“[The trophy presentation] was personal from Kurt. It wasn’t to be put in the Hall of Fame. It wasn’t some public display. It was a moment that we shared. He taped this and asked, ‘Hey, do you mind if I put this up?’ And he waited five or six days before he put it up, he didn’t do it instantly, because that’s not what this moment was about. This moment was between two guys who drove, two guys that raced against each other, one of them had lost his son, and this was another one’s way to say, ‘I want to be part of the healing process.’ … He does things in quiet a lot of times, and I think this is who Kurt Busch really is.”

Neither Busch nor Adam got to end their careers on their own terms. Kyle had to endure something that is beyond imaginable. It shows how we don’t set our paths and you never know what a day will deliver. Yet, in the bleakness of those situations, a unique link was formed that joined two of the sport’s stars in an off-track way.

NASCAR is all about speed and erasing the nearest second. But off the track, those moments that force people to slow down can produce memories that truly go beyond the surface.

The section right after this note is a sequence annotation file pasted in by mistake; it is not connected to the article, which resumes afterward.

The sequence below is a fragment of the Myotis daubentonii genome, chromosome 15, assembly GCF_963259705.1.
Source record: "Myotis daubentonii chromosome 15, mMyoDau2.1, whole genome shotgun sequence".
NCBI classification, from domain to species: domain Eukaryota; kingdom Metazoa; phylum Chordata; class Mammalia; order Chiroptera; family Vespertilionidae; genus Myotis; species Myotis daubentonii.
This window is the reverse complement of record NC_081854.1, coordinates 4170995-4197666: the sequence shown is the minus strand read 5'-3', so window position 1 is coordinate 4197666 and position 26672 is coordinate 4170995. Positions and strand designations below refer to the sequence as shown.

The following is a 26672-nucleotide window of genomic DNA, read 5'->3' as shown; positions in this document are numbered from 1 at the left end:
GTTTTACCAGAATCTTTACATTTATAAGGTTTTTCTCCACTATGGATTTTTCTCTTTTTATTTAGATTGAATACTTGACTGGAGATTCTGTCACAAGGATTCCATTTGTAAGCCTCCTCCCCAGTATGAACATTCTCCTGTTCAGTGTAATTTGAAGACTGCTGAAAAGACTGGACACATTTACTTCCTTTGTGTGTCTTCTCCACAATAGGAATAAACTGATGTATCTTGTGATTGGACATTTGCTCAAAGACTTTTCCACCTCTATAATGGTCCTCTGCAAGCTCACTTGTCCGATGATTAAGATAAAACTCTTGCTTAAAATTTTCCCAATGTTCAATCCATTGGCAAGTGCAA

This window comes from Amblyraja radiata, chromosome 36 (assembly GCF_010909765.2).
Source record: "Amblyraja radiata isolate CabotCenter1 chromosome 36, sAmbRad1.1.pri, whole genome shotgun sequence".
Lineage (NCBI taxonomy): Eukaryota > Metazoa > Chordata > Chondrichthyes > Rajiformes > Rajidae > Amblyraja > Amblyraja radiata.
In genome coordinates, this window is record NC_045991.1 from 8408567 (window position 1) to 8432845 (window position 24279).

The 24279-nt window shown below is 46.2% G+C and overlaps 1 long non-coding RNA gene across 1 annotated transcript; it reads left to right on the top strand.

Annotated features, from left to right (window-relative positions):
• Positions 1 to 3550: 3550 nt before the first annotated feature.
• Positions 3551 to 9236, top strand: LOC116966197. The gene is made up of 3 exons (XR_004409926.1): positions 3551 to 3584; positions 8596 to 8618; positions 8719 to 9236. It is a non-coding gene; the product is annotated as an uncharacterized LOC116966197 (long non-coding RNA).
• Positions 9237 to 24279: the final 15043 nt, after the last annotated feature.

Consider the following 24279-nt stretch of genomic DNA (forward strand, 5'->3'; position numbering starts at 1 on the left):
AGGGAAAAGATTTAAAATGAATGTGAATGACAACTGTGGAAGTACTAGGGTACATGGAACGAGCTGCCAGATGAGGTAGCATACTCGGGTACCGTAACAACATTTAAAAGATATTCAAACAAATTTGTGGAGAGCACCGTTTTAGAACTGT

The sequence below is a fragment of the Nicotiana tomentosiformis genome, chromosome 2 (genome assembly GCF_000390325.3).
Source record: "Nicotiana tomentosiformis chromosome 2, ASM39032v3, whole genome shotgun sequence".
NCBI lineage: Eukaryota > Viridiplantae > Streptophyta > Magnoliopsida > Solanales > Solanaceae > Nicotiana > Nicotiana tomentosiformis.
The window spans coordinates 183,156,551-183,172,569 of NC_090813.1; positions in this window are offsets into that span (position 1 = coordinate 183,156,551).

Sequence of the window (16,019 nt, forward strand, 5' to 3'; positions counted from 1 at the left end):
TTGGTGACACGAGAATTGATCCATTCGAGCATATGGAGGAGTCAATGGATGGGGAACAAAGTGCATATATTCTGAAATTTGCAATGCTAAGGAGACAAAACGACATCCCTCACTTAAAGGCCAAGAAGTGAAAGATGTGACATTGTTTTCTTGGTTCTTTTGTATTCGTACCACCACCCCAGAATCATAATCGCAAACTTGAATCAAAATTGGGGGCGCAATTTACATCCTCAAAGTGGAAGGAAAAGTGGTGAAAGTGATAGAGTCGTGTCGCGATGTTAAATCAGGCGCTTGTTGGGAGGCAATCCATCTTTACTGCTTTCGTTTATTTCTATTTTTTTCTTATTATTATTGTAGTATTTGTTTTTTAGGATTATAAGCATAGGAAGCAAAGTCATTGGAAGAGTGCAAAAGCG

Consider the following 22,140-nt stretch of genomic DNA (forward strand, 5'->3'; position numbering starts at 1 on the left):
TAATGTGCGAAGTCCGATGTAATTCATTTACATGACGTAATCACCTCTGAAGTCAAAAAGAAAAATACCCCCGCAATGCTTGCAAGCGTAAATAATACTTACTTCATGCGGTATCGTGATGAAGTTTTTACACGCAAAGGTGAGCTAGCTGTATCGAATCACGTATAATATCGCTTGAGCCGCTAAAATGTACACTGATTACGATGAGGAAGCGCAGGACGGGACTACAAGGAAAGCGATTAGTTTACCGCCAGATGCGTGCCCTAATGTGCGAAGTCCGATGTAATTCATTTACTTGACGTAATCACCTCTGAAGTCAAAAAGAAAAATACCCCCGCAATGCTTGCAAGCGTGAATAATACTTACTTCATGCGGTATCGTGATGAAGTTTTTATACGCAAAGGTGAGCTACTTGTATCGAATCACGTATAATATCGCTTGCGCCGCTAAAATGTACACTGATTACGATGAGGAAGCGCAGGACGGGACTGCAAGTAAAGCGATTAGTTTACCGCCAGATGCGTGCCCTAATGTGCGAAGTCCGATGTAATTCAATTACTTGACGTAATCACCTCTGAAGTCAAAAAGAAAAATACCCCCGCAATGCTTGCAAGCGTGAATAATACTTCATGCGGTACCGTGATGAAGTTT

About the author

Luken Glover joined the Frontstretch team in 2020 as a contributor, furthering a love for racing that traces back to his earliest memories. Glover inherited his passion for racing from his grandfather, who used to help former NASCAR team owner Junie Donlavey in his Richmond, Va. garage. A 2023 graduate from the University of the Cumberlands, Glover is the author of "The Underdog House," contributes to commentary pieces, and does occasional at-track reporting. Additionally, Glover enjoys working in ministry, coaching basketball, playing sports, and karting.

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Kevin in SoCal


Johnny Cuda

Great story.

Carl D.

Once at Charlotte I witnessed Kyle Petty admonish a reporter for interrupting Kyle when he was signing autographs for some children. Instant respect.




Race car drivers race for wins and trophies. This shows people the other side that public hardly hears about. I’m glad to say I love ❤️ NASCAR